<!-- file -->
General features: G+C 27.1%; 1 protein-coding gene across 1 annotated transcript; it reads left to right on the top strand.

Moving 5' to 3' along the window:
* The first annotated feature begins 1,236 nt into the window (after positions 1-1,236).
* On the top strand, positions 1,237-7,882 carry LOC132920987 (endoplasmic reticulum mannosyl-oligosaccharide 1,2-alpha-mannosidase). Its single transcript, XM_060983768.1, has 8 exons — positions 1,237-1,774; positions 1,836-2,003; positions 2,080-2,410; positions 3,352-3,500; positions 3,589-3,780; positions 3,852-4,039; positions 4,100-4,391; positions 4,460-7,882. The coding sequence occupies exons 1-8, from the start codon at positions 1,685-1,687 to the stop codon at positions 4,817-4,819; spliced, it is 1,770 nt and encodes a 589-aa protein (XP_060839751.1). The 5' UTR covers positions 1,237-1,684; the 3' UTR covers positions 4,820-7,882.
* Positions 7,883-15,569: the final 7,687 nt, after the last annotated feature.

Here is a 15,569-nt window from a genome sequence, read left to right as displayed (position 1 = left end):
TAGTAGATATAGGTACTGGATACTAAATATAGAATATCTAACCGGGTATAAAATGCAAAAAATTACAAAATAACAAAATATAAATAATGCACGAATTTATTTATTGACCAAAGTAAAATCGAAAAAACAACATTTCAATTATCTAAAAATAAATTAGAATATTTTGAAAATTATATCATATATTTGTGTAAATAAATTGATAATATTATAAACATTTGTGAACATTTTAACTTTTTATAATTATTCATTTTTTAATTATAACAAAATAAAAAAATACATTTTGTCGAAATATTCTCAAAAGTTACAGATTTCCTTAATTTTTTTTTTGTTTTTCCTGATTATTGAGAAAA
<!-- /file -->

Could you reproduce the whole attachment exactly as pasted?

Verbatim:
General features: G+C 27.1%; 1 protein-coding gene across 1 annotated transcript; it reads left to right on the top strand.

Moving 5' to 3' along the window:
* The first annotated feature begins 1,236 nt into the window (after positions 1-1,236).
* On the top strand, positions 1,237-7,882 carry LOC132920987 (endoplasmic reticulum mannosyl-oligosaccharide 1,2-alpha-mannosidase). Its single transcript, XM_060983768.1, has 8 exons — positions 1,237-1,774; positions 1,836-2,003; positions 2,080-2,410; positions 3,352-3,500; positions 3,589-3,780; positions 3,852-4,039; positions 4,100-4,391; positions 4,460-7,882. The coding sequence occupies exons 1-8, from the start codon at positions 1,685-1,687 to the stop codon at positions 4,817-4,819; spliced, it is 1,770 nt and encodes a 589-aa protein (XP_060839751.1). The 5' UTR covers positions 1,237-1,684; the 3' UTR covers positions 4,820-7,882.
* Positions 7,883-15,569: the final 7,687 nt, after the last annotated feature.

Here is a 15,569-nt window from a genome sequence, read left to right as displayed (position 1 = left end):
TAGTAGATATAGGTACTGGATACTAAATATAGAATATCTAACCGGGTATAAAATGCAAAAAATTACAAAATAACAAAATATAAATAATGCACGAATTTATTTATTGACCAAAGTAAAATCGAAAAAACAACATTTCAATTATCTAAAAATAAATTAGAATATTTTGAAAATTATATCATATATTTGTGTAAATAAATTGATAATATTATAAACATTTGTGAACATTTTAACTTTTTATAATTATTCATTTTTTAATTATAACAAAATAAAAAAATACATTTTGTCGAAATATTCTCAAAAGTTACAGATTTCCTTAATTTTTTTTTTGTTTTTCCTGATTATTGAGAAAA